>  NameError: uninitialized constant Date
>          from (irb):1
>
>  Any idea what could cause these differences?

Somehow the date class is preloaded in some of your installations and
in some not, I leave the story behind that to the wizards. Always do:
require 'date.rb'
and you will be fine in any environment.

--
Jonas
Elfström
Paul B. (Guest)
on 2006-01-24 22:38
(Received via mailing list)
it doesn't work because Date.new(2008,3,1).yday is 61, whereas
Date.new(2007,3,1).yday
is 60.  Looks like Alekexy's age method is correct and the age_at method
that relies on yday is incorrect:

require 'test/unit'
class BirthdayTest < Test::Unit::TestCase

 def test_age_at_non_leap_year_with_leap_year_dob
   assert_equal 19, age_at(Date.new(2007, 3, 1), Date.new(1988, 3, 1))
 end

 def test_age_at_leap_year_with_leap_year_dob
   assert_equal 20, age_at(Date.new(2008, 3, 1), Date.new(1988, 3, 1))
 end

 def test_age_at_non_leap_year_with_non_leap_year_dob
   assert_equal 20, age_at(Date.new(2007, 3, 1), Date.new(1987, 3, 1))
 end

 def test_age_at_leap_year_with_non_leap_year_dob
   assert_equal 21, age_at(Date.new(2008, 3, 1), Date.new(1987, 3, 1))
 end

 def test_age_non_leap_year_with_leap_year_dob
   assert_equal 19, age(Date.new(2007, 3, 1), Date.new(1988, 3, 1))
 end

 def test_age_leap_year_with_leap_year_dob
   assert_equal 20, age(Date.new(2008, 3, 1), Date.new(1988, 3, 1))
 end

 def test_age_non_leap_year_with_non_leap_year_dob
   assert_equal 20, age(Date.new(2007, 3, 1), Date.new(1987, 3, 1))
 end

 def test_age_leap_year_with_non_leap_year_dob
   assert_equal 21, age(Date.new(2008, 3, 1), Date.new(1987, 3, 1))
 end

end

def age_at(date, dob)
  date.year - dob.year - ( (date.yday-dob.yday) < 0 ? 1 : 0 )
end

def age(now, birthdate)
 had_birthday_passed_this_year = (now.month * 100 + now.day >=
birthdate.month * 100 + birthdate.day)
  if had_birthday_passed_this_year
    now.year - birthdate.year
  else
    now.year - birthdate.year - 1
  end
end
Paul B. (Guest)
on 2006-01-24 22:47
(Received via mailing list)
This shows the errors in age_at better:

require 'test/unit'
class BirthdayTest < Test::Unit::TestCase

 def test_age_at_non_leap_year_with_leap_year_dob
   assert_equal 19, age_at(Date.new(2007, 3, 1), Date.new(1988, 3, 1))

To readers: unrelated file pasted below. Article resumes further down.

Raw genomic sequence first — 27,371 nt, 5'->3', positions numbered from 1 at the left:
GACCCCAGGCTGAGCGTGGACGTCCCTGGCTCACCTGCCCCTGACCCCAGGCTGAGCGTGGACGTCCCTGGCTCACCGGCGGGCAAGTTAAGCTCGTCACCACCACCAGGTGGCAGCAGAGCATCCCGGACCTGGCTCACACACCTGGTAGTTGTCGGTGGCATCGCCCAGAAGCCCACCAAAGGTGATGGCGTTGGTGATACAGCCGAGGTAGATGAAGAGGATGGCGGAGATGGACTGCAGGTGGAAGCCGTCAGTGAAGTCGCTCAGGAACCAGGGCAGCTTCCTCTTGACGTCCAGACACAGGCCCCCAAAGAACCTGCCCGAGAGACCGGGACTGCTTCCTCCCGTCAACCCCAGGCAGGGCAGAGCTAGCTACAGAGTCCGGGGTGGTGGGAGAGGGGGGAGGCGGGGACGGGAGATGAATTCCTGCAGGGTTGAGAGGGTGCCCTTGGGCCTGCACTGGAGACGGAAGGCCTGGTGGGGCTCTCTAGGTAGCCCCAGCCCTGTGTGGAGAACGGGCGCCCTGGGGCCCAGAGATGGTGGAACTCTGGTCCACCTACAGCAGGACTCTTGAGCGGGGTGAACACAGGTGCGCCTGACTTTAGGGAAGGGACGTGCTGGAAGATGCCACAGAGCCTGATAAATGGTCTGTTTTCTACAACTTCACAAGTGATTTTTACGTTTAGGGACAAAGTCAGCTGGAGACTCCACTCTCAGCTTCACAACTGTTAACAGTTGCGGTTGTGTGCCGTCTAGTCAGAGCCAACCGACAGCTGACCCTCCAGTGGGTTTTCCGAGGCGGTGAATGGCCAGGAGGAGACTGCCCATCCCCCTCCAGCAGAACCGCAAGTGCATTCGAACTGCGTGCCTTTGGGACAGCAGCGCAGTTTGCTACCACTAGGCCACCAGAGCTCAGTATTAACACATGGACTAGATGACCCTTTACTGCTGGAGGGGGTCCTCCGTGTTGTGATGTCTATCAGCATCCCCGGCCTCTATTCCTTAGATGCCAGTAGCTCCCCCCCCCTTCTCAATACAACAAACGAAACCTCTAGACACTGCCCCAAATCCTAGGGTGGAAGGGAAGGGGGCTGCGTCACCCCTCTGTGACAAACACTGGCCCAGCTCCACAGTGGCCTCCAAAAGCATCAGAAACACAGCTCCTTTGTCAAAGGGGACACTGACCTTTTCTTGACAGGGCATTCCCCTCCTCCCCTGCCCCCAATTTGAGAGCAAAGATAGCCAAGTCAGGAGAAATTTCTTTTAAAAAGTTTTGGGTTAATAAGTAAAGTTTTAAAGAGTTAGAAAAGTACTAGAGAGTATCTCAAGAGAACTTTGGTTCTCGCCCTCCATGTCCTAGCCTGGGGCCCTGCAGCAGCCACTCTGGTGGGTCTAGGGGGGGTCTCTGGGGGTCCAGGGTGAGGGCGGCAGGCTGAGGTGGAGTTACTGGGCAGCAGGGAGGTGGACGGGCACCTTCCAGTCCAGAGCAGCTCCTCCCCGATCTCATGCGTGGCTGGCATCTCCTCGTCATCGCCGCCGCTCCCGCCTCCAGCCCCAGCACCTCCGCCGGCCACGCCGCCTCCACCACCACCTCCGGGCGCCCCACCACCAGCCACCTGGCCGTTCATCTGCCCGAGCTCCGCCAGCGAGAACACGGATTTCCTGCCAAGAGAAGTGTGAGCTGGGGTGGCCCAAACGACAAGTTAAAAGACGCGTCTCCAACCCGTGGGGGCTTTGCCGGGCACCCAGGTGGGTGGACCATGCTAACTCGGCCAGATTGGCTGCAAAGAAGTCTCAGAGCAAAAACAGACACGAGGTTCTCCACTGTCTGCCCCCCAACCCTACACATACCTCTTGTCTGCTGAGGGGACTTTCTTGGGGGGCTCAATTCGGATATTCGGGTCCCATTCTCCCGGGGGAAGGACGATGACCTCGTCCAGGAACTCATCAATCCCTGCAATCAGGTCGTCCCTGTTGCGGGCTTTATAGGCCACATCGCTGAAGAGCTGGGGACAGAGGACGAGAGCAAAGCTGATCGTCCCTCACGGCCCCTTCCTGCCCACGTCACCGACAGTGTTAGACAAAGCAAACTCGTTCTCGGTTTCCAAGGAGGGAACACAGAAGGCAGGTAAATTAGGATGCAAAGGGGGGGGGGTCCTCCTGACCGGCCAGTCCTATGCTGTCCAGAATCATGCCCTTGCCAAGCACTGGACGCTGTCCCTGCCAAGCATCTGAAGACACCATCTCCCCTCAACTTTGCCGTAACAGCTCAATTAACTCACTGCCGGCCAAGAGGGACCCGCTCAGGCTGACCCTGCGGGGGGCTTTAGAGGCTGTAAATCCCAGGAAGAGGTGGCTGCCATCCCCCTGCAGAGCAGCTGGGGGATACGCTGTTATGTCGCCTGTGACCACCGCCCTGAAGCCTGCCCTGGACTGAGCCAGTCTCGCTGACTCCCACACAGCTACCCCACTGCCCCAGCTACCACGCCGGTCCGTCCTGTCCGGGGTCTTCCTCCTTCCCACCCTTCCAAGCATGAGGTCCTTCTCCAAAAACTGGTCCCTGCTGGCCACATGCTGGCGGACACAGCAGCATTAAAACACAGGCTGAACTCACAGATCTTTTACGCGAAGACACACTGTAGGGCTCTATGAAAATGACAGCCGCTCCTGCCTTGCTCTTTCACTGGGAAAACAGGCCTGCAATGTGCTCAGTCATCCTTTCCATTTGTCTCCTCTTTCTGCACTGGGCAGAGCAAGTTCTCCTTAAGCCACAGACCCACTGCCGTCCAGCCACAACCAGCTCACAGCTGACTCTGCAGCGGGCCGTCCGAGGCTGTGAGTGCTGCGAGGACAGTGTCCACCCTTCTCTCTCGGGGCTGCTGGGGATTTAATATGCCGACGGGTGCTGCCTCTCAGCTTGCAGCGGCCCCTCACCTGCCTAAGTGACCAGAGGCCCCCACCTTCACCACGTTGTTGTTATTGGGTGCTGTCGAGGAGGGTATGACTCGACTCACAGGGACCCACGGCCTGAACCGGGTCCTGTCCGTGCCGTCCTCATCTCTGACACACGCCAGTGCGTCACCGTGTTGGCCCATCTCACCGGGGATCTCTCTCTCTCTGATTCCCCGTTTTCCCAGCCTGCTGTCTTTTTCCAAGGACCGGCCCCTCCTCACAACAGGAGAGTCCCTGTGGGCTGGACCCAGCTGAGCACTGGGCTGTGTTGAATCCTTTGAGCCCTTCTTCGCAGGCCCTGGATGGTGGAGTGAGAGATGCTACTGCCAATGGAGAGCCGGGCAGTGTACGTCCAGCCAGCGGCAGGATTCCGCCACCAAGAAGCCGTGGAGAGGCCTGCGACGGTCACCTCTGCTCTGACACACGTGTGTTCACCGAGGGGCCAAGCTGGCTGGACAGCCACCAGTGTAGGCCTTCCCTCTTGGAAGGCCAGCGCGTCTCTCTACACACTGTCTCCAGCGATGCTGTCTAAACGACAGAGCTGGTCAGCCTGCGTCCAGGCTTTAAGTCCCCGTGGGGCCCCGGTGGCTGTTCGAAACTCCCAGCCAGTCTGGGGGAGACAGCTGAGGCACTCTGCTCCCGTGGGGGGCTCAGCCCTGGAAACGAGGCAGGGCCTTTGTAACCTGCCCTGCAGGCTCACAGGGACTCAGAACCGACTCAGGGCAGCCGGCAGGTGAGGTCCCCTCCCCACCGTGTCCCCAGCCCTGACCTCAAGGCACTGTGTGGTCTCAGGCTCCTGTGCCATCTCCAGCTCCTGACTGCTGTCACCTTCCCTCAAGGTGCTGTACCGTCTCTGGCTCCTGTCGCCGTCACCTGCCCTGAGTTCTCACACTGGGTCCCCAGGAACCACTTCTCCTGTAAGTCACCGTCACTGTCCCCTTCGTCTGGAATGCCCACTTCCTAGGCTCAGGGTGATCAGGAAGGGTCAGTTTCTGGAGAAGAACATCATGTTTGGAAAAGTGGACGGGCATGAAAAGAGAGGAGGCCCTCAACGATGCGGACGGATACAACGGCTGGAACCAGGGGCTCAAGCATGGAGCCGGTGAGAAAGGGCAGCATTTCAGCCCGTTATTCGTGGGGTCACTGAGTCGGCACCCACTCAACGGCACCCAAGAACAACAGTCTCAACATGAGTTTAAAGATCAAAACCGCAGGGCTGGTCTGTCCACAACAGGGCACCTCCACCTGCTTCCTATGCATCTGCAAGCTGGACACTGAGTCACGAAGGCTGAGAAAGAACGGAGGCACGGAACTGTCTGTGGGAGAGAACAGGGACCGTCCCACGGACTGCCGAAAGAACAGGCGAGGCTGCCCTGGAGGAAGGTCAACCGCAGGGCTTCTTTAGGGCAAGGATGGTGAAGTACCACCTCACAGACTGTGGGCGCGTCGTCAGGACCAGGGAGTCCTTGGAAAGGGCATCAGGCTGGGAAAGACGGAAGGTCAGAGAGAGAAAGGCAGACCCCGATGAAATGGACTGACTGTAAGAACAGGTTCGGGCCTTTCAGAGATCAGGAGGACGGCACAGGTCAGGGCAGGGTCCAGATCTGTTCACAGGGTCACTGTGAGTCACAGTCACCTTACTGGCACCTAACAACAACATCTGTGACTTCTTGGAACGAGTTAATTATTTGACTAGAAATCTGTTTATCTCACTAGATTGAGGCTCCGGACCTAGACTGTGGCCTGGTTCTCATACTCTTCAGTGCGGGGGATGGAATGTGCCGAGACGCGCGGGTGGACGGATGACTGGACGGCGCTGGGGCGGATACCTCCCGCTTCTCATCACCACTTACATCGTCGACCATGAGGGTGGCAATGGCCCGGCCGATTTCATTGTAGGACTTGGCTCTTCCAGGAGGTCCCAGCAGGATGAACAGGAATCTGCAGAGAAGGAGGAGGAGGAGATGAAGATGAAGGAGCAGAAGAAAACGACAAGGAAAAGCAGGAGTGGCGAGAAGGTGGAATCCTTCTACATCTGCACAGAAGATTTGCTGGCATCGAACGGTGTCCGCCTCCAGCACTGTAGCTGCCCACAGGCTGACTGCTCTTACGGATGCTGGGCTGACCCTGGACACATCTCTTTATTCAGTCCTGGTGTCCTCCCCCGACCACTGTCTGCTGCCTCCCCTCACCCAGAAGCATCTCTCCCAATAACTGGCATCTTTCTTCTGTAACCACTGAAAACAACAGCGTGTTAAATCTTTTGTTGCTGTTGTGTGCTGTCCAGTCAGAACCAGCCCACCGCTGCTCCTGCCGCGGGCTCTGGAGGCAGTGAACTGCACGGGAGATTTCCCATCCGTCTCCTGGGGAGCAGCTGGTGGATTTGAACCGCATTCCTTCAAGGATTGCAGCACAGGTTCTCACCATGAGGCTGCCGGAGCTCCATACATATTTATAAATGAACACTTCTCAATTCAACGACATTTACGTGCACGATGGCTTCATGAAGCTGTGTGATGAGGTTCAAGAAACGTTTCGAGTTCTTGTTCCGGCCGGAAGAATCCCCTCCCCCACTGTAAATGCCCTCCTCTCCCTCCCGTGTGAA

end

 def test_age_at_leap_year_with_non_leap_year_dob
   assert_equal 20, age_at(Date.new(2008, 2, 29), Date.new(1987, 3, 1))
 end

 def test_age_non_leap_year_with_leap_year_dob
   assert_equal 19, age(Date.new(2007, 3, 1), Date.new(1988, 3, 1))
 end

 def test_age_leap_year_with_non_leap_year_dob
   assert_equal 20, age(Date.new(2008, 2, 29), Date.new(1987, 3, 1))
 end

end

def age_at(date, dob)
  date.year - dob.year - ( (date.yday-dob.yday) < 0 ? 1 : 0 )
end

def age(now, birthdate)
 had_birthday_passed_this_year = (now.month * 100 + now.day >=
birthdate.month * 100 + birthdate.day)
  if had_birthday_passed_this_year
    now.year - birthdate.year
  else
    now.year - birthdate.year - 1
  end
end
Jonas Elfström (Guest)
on 2006-01-25 10:35
(Received via mailing list)
On 1/24/06, Paul B. <removed_email_address@domain.invalid> wrote:
> This shows the errors in age_at better:

Thanks for pointing this out! I can't imagine why I did not think of
this.

I am not in any way an endorser of trying to make code as short as
possible but out of curiosity I fixed my one-line class so that it now
correct but "unreadable":

def age_at(date, dob)
  date.year - dob.year - (date.month-dob.month < 0 ? 1 :
date.day-dob.day < 0 ? 1:0)
end

--
Jonas
Elfström
Norman T. (Guest)
on 2006-01-25 17:41
(Received via mailing list)
Am Montag, den 23.01.2006, 17:05 +0100 schrieb Norman T.:
> I made a small enhancement for the Date class from it:
>
> class date
>   def age(today = self.class.today)
>     today.year - year - ((today.month * 100 + today.day >= month * 100 +
> day) ? 0 : 1)
>   end
> end

I cleaned it a up a bit and made it more readable:

class Date
  def age(base = self.class.today)
    base.year - year - ((base.month * 100 + base.day >= month * 100 +
day) ? 0 : 1)
  end
end

Use it like that:

# to get the age for today
Date.new(1978,4,20).age

# to get the age for January, the 1st, 2020
Date.new(1978,4,20).age(Date.new(2020,1,1))

You can validate the age of a person in this simple way:

class Person < ActiveRecord::Base
  validates_inclusion_of :age, :in=>18..99

  def age
    # expecting that you have an attribute 'date_of_birth'
    # filled with a Date object
    date_of_birth.age
  end
end
--
Norman T.

http://blog.inlet-media.de
stiv (Guest)
on 2006-01-29 03:57
Here is a little bit i just put together.
I've not made it pretty and have only done some basic testing.

Context: this function is in a model which has a Date field called dob
it returns the age in "y years m months d days old" format skipping
values that are empty and pluralizing year month and day as appropriate.

ex: (Time.now = 2006/01/28)
dob               [time_ago_in_words]   [object.age_in_words]
2004-02-21 (age = 707 days)         (1 year 11 months 7 days old)
2002-01-28 (age = 1461 days)       (4 years old)
2005-08-20 (age = 161 days)         (5 months 8 days old)


===========================
	def age_in_words
		if dob == nil
		 "--"
		else
		 now = Time.now
		 ydiff = now.year - dob.year
		 mdiff = now.month - dob.month
		 ddiff = now.day - dob.day
		 if ((mdiff < 0) && (ydiff > 0))
		 	y = ydiff - 1
		 	m = mdiff + 12
		 else
		   y = ydiff
		   m = mdiff
		 end
		 if ((ddiff < 0) && (mdiff != 0))
		 	m = m - 1
		 	dim = Time.days_in_month(dob.month+m,dob.year+y)
		 	d = (dim - dob.day) + now.day
		 else
		 	d = ddiff
		 end

		end
		ys = "year"
		ms = "month"
		ds = "day"
		if (y.abs > 1)
			ys= ys.pluralize
		end
		if (m.abs > 1)
			ms = ms.pluralize
		end
		if (d.abs > 1)
			ds = ds.pluralize
		end
		year_string = (y !=  0)?"#{y} #{ys} ":""
		month_string = (m != 0)?"#{m} #{ms} ":""
		day_string = (d != 0)?"#{d} #{ds}":""
		return "#{year_string}#{month_string}#{day_string} old"
	end